Posts Tagged ‘dialog’

Code based dialogs in media center

Wednesday, March 10th, 2010

I’ve written a few posts on how to implement dialog boxes in media center (Adding a version checker and Simpler popup dialog). They are both great examples of how to trigger a dialog box in mcml. Suppose though you want to do it all from within code, not within mcml. Why would you want to do that? Well, for one it means not having any AddIn calls in your mcml, and AddIn calls mean you can’t use the mcml preview tool – which significantly hampers development. For this example, I’m going to repeat the Adding a version checker example, but all in code.

So, to trigger a dialog from your code, the first thing you need to do is to build some buttons;

ArrayListDataSet dialogButtons = new ArrayListDataSet();
dialogButtons.Add("Download Now");
dialogButtons.Add("Remind me later");
dialogButtons.Add("Ignore");

This adds 3 buttons to the dialog. Obviously add as many or as few as you like. The next thing you need to do is to add the call to open the dialog;

String dialogText="There is a new version available";
String dialogTitle="New Version";
Microsoft.MediaCenter.Hosting.AddInHost.Current
.MediaCenterEnvironment.Dialog(dialogText
, "dialogTitle, dialogButtons, 30, true, null
, new Microsoft.MediaCenter.DialogClosedCallback(versionCallback));

This will open a dialog as a modal dialog with a timeout of 30 seconds. When it is closed, the method?versionCallback will be called, so now we need to write that method;

public void versionCallback(Microsoft.MediaCenter.DialogResult result)
{
    if (result.ToString() == "100")
    {
        InstallNewVersion();
    }
    if (result.ToString() == "101")
    {
        RemindLater();
    }
    if (result.ToString() == "102")
    {
        IgnoreNewVersion();
    }
}

And obviously fill in the appropriate actions for each method.

Finally, you may want to block this dialog from triggering when you are in the debugger (since it won’t work), so put an if statement round it to stop it running in debug mode;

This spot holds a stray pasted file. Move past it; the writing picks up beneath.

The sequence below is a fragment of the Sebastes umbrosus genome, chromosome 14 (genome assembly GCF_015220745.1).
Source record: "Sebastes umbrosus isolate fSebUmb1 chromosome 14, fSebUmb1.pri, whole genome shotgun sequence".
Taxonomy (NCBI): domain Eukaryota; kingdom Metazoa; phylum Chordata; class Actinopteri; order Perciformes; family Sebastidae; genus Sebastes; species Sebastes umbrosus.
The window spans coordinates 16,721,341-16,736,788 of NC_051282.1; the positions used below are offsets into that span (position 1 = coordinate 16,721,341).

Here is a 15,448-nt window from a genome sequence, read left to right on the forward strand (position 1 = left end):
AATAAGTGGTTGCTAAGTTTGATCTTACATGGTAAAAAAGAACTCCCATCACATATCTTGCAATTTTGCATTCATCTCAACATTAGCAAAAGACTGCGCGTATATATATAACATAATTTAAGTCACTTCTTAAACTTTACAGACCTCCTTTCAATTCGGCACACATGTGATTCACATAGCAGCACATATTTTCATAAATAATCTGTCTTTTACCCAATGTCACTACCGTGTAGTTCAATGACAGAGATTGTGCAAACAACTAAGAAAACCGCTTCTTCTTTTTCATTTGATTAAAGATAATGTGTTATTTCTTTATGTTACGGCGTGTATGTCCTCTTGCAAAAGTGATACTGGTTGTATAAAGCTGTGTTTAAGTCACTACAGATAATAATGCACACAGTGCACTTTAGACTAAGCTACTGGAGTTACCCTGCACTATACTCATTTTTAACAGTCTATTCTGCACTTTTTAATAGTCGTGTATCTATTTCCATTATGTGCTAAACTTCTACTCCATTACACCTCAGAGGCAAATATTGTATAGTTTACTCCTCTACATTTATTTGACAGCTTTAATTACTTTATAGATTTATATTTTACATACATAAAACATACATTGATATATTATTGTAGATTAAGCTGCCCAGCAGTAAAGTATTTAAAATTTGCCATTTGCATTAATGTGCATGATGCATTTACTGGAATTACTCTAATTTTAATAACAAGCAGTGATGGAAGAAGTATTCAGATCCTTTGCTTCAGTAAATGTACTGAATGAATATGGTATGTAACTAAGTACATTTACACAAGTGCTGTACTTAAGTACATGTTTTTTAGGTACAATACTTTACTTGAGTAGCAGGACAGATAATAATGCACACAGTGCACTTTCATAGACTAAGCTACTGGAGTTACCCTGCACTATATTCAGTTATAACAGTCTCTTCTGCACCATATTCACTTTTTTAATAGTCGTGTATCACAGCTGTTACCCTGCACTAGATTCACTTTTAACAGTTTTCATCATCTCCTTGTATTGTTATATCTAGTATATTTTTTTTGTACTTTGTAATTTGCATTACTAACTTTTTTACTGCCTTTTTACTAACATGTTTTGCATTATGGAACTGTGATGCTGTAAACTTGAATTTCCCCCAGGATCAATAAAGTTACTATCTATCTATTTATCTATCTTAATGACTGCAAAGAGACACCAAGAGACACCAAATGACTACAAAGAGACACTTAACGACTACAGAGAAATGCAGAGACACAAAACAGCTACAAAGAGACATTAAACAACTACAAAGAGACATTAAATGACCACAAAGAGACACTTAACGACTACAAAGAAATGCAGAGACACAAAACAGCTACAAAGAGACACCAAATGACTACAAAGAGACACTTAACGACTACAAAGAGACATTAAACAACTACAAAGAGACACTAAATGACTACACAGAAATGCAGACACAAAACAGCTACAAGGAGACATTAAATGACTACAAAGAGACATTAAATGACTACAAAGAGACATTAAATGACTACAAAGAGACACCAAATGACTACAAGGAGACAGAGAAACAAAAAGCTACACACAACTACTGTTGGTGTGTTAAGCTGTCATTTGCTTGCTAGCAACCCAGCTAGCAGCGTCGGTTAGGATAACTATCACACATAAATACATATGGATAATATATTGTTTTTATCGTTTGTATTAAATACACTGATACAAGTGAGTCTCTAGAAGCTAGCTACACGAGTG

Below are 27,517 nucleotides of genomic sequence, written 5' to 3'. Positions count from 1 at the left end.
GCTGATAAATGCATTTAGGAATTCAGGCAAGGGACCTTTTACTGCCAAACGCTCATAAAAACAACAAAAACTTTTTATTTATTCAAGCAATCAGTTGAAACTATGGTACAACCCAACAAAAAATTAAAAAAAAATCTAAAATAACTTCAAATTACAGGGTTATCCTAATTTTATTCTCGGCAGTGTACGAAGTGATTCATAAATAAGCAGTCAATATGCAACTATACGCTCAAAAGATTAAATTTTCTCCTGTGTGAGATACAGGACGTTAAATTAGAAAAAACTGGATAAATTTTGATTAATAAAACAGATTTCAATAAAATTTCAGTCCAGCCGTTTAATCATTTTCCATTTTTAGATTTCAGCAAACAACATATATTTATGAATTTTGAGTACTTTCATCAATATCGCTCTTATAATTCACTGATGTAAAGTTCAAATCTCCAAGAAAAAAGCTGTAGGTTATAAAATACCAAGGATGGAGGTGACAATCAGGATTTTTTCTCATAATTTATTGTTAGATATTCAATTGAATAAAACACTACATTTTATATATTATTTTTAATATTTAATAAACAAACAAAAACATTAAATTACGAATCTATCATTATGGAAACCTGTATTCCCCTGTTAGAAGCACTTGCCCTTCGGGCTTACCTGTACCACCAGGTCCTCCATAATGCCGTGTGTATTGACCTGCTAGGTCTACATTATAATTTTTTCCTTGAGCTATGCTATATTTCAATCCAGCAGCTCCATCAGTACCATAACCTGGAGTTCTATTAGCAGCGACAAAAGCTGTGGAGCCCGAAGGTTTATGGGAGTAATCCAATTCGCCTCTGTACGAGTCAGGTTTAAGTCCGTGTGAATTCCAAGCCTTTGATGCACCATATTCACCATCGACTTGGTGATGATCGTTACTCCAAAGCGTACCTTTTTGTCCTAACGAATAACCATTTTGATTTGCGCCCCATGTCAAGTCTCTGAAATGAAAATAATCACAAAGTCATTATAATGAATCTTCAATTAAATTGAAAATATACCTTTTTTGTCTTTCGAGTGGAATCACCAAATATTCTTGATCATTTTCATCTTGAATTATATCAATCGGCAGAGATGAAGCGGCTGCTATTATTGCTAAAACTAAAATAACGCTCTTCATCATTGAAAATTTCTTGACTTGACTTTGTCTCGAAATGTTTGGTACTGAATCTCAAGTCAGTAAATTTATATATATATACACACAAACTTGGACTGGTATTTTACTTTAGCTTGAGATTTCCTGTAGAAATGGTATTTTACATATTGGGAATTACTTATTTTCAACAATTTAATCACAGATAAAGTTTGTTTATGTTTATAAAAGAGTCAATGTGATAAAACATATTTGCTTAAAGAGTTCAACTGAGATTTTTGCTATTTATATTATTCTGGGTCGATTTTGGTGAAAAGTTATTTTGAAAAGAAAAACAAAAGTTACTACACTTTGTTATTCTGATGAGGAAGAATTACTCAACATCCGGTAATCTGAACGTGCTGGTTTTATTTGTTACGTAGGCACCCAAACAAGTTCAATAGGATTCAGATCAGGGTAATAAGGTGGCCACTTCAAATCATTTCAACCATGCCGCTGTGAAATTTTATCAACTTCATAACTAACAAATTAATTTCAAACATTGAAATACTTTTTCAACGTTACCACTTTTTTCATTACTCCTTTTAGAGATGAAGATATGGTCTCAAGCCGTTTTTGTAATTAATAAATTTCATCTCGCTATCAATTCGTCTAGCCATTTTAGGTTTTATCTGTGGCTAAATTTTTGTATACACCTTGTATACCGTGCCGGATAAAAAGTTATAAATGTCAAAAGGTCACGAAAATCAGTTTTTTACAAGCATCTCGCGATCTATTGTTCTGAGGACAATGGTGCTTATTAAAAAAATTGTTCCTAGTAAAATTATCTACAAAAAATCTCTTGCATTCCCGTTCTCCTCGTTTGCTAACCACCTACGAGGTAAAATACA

#if(!DEBUG)
   String dialogText="There is a new version available";
   String dialogTitle="New Version";
   Microsoft.MediaCenter.Hosting.AddInHost.Current
.MediaCenterEnvironment.Dialog(dialogText
  , "dialogTitle, dialogButtons, 30, true, null
  , new Microsoft.MediaCenter.DialogClosedCallback(versionCallback));
#endif

And that’s it – an mcml dialog operated entirely from your code.

Simpler popup dialog

Sunday, April 19th, 2009

In a previous post on adding a version checker to media center, I gave an example of how to write a popup dialog box for media center. There is also a simpler version of the Dialog if you don’t need to know anything about the response, e.g. if you are simply showing an information message. This simpler version doesn’t require a callback to be defined, or any complex button definitions. It just needs a title, some text, a button name, a timeout and whether or not it is modal. Here’s an example;

      <Condition Source="[Preferences.TwitDialog]" SourceValue="true" ConditionOp="ChangedTo">
        <Actions>
          <Set Target="[Preferences.TwitDialog]" Value="false"/>
          <Invoke Target="[AddInHost.MediaCenterEnvironment.Dialog]"
                  caption="Authorize Twitter"
                  text="Please authorize twitter."
                  buttons="Ok"
                  timeout="15"
                  isModal="true"/>

        </Actions>
      </Condition>

The buttons can only be ones from the list described in the documentation. A modal window requires either the user or a timeout to close it before any other actions can be done, whereas a modeless window allows the user to continue with other things in the meanwhile.

The dialog is fired in this example by a property which is set in the code to true, and then set back to false when it is read. The condition only fires when the value is set to true in the first place by using the ConditionOp.